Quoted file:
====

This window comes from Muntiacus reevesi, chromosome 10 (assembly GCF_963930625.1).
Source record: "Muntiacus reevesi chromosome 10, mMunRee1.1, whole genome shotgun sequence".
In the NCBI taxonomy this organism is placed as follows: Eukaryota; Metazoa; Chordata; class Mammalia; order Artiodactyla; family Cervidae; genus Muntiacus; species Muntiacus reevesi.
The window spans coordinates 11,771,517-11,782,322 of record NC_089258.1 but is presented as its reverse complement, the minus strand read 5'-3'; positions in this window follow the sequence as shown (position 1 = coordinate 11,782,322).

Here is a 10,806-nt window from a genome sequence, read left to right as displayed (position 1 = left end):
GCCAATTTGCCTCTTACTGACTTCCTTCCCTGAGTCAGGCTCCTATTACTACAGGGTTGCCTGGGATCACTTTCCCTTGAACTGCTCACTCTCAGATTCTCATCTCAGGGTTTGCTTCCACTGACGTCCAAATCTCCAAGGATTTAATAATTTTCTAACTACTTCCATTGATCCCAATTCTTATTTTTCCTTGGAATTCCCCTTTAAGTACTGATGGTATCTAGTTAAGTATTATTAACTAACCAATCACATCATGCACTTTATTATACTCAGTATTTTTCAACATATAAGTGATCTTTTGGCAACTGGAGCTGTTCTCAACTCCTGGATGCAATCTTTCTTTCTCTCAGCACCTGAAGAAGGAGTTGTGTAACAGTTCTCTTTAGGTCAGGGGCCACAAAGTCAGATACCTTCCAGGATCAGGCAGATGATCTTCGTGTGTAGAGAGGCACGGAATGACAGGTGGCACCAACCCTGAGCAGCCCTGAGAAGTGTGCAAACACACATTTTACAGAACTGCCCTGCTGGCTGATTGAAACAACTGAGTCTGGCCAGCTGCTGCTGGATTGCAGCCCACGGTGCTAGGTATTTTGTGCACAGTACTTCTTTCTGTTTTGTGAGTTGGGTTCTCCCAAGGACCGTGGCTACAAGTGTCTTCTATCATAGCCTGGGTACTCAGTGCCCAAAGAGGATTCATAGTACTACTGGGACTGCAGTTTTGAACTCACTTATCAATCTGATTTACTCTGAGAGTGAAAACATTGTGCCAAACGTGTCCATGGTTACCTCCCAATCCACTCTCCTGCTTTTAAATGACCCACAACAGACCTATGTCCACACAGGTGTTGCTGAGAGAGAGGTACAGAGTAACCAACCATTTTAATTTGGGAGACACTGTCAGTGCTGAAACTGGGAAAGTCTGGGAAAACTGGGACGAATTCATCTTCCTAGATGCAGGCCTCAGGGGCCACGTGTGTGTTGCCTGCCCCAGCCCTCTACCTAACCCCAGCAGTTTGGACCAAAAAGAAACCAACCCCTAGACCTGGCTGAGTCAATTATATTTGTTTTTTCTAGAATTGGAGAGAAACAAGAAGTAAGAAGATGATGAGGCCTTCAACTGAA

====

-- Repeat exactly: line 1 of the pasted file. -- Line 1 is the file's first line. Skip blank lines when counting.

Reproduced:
This window comes from Muntiacus reevesi, chromosome 10 (assembly GCF_963930625.1).